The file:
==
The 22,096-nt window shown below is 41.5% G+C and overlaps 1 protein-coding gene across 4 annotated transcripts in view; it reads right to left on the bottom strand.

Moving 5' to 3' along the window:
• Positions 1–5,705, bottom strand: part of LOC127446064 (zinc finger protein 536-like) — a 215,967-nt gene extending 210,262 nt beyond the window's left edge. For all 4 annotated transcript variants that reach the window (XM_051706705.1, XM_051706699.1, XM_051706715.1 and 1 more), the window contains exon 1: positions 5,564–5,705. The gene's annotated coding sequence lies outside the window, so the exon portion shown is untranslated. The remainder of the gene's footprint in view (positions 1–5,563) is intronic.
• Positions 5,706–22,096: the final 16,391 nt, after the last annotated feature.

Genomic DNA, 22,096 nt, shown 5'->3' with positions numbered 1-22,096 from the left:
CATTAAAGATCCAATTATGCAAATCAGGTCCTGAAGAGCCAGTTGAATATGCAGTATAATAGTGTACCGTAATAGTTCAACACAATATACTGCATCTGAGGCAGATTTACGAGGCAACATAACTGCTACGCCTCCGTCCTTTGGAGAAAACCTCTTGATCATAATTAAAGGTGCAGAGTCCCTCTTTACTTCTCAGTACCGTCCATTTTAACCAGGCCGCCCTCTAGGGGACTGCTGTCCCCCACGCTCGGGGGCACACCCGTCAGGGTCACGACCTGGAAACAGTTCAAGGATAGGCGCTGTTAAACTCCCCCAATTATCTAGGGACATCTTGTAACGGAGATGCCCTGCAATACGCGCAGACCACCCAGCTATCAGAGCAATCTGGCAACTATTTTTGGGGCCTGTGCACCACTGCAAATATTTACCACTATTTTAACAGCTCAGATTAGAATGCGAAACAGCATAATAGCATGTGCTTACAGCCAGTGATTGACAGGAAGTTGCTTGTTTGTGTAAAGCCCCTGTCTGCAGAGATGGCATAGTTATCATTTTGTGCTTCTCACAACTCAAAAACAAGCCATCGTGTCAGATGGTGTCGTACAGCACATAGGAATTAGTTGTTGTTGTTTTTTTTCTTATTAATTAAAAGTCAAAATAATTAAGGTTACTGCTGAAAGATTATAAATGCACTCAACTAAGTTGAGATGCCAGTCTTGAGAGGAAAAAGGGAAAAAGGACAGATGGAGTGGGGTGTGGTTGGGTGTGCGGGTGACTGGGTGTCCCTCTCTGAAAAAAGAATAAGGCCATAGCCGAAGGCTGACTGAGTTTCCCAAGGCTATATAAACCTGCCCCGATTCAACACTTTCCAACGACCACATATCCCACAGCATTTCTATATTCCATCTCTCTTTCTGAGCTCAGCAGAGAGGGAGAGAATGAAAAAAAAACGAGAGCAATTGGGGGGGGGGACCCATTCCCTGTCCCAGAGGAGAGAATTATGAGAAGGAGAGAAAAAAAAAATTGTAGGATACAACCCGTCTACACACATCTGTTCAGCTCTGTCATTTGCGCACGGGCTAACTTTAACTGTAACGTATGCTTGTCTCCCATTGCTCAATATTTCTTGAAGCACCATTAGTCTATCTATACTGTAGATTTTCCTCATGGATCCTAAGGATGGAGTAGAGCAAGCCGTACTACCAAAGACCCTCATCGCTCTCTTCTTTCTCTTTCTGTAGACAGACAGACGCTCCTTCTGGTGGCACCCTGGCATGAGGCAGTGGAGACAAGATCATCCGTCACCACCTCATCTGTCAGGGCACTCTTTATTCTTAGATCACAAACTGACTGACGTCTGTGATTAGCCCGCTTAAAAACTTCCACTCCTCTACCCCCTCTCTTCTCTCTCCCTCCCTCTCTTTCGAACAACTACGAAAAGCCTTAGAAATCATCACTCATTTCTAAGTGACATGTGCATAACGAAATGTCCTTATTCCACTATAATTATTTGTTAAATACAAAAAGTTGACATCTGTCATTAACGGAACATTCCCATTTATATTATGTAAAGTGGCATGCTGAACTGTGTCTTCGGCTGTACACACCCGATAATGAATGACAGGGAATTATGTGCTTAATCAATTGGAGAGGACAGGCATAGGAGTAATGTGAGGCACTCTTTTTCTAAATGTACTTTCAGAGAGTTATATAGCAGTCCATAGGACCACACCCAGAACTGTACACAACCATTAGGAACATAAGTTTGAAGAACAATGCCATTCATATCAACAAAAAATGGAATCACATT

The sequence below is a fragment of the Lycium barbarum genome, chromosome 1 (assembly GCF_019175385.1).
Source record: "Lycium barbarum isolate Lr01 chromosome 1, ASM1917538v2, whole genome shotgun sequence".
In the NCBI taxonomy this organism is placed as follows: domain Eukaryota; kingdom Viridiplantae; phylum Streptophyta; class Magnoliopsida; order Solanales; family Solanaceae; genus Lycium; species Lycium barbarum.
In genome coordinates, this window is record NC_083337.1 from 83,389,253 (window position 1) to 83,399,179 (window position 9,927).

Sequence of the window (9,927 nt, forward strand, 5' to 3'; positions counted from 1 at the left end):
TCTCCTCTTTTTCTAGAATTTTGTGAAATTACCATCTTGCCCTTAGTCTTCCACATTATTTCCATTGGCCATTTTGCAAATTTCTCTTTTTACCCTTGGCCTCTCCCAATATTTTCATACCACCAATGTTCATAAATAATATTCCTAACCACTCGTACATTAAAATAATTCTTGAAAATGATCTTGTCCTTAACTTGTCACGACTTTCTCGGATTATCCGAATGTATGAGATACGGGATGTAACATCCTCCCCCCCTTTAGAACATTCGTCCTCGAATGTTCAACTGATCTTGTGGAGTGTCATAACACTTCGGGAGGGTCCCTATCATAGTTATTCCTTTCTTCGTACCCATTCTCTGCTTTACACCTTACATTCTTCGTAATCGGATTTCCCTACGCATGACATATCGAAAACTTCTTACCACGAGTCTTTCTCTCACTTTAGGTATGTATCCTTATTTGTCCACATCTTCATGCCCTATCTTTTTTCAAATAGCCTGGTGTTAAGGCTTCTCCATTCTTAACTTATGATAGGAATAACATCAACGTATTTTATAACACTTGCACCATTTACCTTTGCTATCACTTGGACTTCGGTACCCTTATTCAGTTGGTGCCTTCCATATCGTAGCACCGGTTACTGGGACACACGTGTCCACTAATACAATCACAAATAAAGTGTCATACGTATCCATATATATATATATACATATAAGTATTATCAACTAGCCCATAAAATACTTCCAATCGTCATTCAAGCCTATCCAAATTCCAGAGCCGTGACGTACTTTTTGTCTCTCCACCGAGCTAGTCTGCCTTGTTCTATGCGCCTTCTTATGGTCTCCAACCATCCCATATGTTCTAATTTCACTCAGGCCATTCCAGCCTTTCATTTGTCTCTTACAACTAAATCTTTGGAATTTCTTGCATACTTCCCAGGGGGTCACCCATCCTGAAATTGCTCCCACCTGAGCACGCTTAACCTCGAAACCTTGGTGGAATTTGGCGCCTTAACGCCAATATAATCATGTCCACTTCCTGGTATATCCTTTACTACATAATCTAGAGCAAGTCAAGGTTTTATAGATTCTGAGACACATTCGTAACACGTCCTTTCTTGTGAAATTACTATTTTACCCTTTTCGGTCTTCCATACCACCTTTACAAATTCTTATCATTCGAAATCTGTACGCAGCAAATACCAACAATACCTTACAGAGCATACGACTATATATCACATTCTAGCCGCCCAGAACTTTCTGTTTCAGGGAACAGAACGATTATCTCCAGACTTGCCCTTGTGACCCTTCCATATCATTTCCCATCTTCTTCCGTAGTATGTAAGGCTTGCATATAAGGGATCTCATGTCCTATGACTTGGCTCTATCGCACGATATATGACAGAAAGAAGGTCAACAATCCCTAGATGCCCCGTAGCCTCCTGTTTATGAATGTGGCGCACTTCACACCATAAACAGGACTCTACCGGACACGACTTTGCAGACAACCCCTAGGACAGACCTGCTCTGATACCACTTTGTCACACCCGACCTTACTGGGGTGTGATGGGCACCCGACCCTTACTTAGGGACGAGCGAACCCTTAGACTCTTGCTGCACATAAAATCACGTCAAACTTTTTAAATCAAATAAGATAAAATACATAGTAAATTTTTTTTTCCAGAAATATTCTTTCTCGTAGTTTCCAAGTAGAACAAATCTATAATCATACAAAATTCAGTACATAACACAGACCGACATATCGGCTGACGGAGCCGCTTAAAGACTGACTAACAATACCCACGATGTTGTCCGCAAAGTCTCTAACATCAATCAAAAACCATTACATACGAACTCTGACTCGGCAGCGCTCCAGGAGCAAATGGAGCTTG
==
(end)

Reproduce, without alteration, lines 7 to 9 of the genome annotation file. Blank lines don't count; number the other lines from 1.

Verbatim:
The sequence below is a fragment of the Lycium barbarum genome, chromosome 1 (assembly GCF_019175385.1).
Source record: "Lycium barbarum isolate Lr01 chromosome 1, ASM1917538v2, whole genome shotgun sequence".
In the NCBI taxonomy this organism is placed as follows: domain Eukaryota; kingdom Viridiplantae; phylum Streptophyta; class Magnoliopsida; order Solanales; family Solanaceae; genus Lycium; species Lycium barbarum.